The Churchill Tavern

The Churchill Tavern
We had a great lunch last Sunday at the Churchill Tavern. They served their traditional Sunday Roast – a choice of roast beef, lamb, pork or chicken with a bunch of sides – and regular menu of English favorites.
Full menu here

They have a wide beer and cider selection on tap and in cans and bottles, including many English brands. There’s a nice selection of Single Malt Scotch too.
If you’re in New York and want good English food and ambiance  you should try the Churchill Tavern.

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Neopolitan Meatballs

 

Neapolitan Meatballs – (Polpette Alla Napolitana)

This is an old-fashioned recipe. You can leave out the pinoles and currants but if you use them it makes these polpettes special.
Polpette Alla Napolitana
Ingredients:
  • 1/3 cup dried currants (soaked)
  • A small loaf of day-old Italian bread with the crust removed
  • Some milk to wet the bread
  • About 1 lb. of ground beef chuck
  • A handful of chopped parsley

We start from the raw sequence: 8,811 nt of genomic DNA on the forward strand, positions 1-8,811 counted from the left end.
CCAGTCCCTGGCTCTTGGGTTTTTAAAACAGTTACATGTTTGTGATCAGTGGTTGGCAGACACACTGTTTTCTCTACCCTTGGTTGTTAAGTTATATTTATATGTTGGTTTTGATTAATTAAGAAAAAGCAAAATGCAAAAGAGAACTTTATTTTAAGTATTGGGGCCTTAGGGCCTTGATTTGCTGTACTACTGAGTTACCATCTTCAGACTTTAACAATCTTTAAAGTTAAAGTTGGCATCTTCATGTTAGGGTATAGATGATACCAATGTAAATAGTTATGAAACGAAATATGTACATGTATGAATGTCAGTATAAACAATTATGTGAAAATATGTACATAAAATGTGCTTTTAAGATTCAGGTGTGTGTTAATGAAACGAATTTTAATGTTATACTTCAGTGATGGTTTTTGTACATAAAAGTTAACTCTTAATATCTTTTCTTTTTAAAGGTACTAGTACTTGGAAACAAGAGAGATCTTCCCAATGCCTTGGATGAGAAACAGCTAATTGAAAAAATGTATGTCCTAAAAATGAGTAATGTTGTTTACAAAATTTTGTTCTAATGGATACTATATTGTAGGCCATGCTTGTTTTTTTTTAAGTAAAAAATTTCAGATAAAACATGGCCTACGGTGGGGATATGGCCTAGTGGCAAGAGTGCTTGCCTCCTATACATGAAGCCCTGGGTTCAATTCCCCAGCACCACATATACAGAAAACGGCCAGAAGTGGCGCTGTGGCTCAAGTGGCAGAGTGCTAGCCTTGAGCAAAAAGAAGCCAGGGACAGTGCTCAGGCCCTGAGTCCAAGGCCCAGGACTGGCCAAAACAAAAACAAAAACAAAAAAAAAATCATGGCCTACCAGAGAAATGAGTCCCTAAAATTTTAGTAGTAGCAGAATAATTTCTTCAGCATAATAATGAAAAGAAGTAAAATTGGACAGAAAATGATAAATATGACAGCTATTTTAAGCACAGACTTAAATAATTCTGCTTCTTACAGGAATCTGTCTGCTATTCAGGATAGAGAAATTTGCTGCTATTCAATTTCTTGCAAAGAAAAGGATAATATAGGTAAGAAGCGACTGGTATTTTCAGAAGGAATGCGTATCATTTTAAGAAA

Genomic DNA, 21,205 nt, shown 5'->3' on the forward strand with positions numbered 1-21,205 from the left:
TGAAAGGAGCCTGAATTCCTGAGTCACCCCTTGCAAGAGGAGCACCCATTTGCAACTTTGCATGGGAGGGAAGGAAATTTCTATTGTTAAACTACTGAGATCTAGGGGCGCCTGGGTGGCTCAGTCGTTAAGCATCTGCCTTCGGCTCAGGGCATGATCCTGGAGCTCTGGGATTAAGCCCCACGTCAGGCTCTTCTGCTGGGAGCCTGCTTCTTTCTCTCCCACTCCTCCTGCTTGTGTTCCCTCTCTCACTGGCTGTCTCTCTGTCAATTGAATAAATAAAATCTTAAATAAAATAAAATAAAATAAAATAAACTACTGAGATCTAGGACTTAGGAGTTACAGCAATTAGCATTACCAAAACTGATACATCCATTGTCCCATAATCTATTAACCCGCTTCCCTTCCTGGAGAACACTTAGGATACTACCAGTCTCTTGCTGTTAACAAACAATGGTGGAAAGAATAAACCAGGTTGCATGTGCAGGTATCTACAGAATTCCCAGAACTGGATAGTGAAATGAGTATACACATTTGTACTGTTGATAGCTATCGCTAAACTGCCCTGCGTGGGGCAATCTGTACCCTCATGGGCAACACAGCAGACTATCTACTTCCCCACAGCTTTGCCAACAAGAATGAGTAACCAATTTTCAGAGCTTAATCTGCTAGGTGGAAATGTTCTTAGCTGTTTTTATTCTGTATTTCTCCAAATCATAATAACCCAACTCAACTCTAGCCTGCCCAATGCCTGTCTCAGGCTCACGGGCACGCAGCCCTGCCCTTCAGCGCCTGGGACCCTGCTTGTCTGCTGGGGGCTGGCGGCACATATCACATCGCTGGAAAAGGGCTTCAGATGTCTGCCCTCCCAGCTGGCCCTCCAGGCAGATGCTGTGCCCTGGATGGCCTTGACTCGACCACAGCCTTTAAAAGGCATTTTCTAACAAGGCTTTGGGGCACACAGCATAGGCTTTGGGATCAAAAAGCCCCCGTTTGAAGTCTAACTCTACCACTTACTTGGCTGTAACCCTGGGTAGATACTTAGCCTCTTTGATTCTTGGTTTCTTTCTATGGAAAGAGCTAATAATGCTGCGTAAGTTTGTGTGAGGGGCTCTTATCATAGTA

• 1 finely chopped garlic clove
  • Salt and black pepper
  • 1 beaten egg
  • 1 cup grated Parmigiana cheese
  • 1/3  cup pinoles (pine nuts)
  • Olive oil for frying
Soak the currants in a little warm water. Soak the bread in the milk. Squeeze out the excess milk, break it apart and put it in a bowl with the beef, parsley and garlic.

Polpette Alla Napolitana

Mix it well and add salt and pepper, the egg, cheese, the pinoles and drained currents.  Mix this thoroughly with your hands.

Polpette Alla Napolitana

Shape the mix into small balls (I use an ice cream scoop to get them the same size) and let them rest for 15 – 20 minutes and then fry in a good amount of olive oil over medium heat in a heavy pan.